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Clin J Am Soc Nephrol. 2013 Sep;8(9):1548-55. doi: 10.2215/CJN.01780213. Epub 2013 Jun 6.

Mediterranean diet, kidney function, and mortality in men with CKD.

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Division of Renal Medicine and Baxter Novum, Department of Clinical Science, Intervention, and Technology, Stockholm, Sweden.



Adherence to a Mediterranean diet may link to a better preserved kidney function in the community as well as a favorable cardiometabolic profile and reduced mortality risk in individuals with manifest CKD.


Dietary habits were determined by 7-day dietary records in a population-based cohort of 1110 Swedish men (age 70 years) from 1991 to 1995, 506 of whom were considered to have CKD because of a GFR<60 ml/min per 1.73 m(2). A Mediterranean Diet Score was calculated, and participants were categorized as having low, medium, or high adherence. Adequate dietary reporters were identified with Goldberg cutoffs (n=597). Deaths were registered during a median follow-up of 9.9 years.


Compared with low adherents, medium and high adherents were 23% and 42% less likely to have CKD, respectively (adjusted odds ratio [95% confidence interval]=0.77 [0.57 to 1.05] and 0.58 [0.38 to 0.87], respectively, P for trend=0.04). Among those individuals with CKD, phosphate intake and net endogenous acid production were progressively lower across increasing adherence groups. No differences were observed regarding other cardiometabolic risk factors across adherence groups. As many as 168 (33%) CKD individuals died during follow-up. Compared with low adherents, proportional hazards regression associated medium and high adherents to a 25% and 23% lower mortality risk, respectively (adjusted hazard ratio [95% confidence interval]=0.75 [0.52 to 1.06] and 0.77 [0.44 to 1.36], respectively, P for trend=0.10). Sensitivity analyses showed significant and stronger associations when only adequate dietary reporters were considered.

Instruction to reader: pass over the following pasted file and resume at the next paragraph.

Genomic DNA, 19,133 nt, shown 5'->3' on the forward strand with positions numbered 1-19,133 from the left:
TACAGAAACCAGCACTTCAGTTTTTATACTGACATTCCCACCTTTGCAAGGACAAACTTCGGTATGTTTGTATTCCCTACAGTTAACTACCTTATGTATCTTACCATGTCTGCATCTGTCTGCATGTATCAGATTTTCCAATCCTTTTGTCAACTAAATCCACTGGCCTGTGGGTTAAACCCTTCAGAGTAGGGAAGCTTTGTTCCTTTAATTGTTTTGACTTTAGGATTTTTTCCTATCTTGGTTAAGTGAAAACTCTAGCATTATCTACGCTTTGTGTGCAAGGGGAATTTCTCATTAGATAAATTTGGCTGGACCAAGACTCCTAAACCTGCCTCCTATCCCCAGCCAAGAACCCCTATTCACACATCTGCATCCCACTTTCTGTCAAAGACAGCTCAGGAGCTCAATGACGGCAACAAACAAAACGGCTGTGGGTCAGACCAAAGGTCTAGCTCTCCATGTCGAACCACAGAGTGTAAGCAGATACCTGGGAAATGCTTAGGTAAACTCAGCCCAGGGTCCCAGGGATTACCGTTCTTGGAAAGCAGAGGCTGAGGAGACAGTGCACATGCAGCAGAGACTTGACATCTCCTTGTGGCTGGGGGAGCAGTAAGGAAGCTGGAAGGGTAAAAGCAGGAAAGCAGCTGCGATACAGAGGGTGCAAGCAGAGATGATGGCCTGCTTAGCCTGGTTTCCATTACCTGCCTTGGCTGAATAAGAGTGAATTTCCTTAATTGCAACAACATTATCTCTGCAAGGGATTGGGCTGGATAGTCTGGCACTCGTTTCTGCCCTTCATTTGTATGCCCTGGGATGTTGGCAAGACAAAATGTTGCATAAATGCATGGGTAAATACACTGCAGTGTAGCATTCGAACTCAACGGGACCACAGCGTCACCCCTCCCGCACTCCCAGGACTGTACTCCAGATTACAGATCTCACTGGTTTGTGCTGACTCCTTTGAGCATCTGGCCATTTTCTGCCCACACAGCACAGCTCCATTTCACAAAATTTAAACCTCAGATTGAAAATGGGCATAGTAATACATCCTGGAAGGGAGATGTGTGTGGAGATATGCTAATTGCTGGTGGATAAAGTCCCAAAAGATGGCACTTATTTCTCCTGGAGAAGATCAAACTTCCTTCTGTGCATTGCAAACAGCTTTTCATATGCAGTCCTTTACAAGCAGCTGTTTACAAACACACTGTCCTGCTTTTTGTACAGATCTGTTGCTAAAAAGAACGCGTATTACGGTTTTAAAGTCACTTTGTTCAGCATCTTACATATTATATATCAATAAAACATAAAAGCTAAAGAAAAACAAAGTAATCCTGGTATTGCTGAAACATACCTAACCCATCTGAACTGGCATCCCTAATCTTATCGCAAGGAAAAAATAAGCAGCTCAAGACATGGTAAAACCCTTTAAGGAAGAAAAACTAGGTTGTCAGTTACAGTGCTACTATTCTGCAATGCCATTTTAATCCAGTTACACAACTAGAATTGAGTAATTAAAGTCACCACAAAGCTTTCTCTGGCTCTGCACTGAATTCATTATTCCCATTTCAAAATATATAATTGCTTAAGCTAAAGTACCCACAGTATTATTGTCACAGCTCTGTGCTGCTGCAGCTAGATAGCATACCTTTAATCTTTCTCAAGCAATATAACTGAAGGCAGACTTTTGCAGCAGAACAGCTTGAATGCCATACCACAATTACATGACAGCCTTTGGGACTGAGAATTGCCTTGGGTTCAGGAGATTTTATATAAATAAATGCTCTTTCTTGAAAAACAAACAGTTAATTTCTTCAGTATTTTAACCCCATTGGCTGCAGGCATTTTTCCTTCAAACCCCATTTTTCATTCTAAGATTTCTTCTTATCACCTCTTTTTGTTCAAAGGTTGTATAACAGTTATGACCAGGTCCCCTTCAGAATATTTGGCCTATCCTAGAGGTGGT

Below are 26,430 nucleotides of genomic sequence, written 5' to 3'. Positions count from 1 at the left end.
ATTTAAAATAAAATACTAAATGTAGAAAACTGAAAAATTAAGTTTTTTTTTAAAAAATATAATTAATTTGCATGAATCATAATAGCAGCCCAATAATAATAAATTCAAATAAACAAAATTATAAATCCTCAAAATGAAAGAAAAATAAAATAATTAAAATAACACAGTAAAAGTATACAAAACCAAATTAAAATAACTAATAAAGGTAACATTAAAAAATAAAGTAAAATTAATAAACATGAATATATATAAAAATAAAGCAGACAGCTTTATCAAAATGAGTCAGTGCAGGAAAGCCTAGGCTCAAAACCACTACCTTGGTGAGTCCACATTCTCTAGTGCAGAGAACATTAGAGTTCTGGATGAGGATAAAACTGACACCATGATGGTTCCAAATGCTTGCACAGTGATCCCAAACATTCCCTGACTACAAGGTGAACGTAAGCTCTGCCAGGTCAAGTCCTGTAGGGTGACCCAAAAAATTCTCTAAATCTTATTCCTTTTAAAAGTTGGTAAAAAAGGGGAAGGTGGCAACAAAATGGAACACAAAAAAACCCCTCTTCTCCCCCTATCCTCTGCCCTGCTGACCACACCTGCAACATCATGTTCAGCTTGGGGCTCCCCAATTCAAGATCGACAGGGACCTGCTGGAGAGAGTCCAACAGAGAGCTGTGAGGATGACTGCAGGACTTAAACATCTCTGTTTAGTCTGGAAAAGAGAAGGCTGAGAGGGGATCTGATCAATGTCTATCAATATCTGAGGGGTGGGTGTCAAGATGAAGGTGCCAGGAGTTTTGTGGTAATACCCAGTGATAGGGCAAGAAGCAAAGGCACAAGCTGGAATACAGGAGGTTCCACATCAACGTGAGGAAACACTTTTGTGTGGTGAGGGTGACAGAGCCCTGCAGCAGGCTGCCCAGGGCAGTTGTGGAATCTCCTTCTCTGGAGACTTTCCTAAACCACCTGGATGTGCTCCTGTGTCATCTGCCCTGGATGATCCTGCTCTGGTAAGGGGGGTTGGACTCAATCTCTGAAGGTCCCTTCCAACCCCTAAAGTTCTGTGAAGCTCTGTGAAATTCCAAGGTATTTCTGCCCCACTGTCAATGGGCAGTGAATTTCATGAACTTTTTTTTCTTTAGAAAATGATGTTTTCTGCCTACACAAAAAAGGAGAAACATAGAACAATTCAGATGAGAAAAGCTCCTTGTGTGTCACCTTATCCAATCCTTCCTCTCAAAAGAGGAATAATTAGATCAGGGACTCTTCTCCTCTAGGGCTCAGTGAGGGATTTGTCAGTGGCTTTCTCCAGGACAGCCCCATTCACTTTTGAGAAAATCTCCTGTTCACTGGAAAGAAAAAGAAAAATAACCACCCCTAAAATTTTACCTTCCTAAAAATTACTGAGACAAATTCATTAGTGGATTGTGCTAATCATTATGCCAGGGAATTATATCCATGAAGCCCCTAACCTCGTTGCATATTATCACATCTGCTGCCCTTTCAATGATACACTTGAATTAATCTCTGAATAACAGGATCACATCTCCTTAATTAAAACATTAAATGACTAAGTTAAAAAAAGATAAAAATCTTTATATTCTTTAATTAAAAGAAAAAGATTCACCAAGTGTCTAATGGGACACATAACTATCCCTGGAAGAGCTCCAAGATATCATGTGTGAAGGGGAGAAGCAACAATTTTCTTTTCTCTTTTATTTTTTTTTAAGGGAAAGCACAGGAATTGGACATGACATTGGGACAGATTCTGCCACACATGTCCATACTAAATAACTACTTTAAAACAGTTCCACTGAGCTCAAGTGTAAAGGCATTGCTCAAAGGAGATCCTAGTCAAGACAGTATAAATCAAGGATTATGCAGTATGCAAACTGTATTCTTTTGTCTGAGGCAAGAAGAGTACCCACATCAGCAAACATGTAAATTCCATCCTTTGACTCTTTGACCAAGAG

Adherence to a Mediterranean dietary pattern is associated with lower likelihood of CKD in elderly men. A greater adherence to this diet independently predicted survival in those patients with manifest CKD. Clinical trials are warranted to test the hypothesis that following such a diet could improve outcomes (independent of other healthy lifestyles) in CKD patients.

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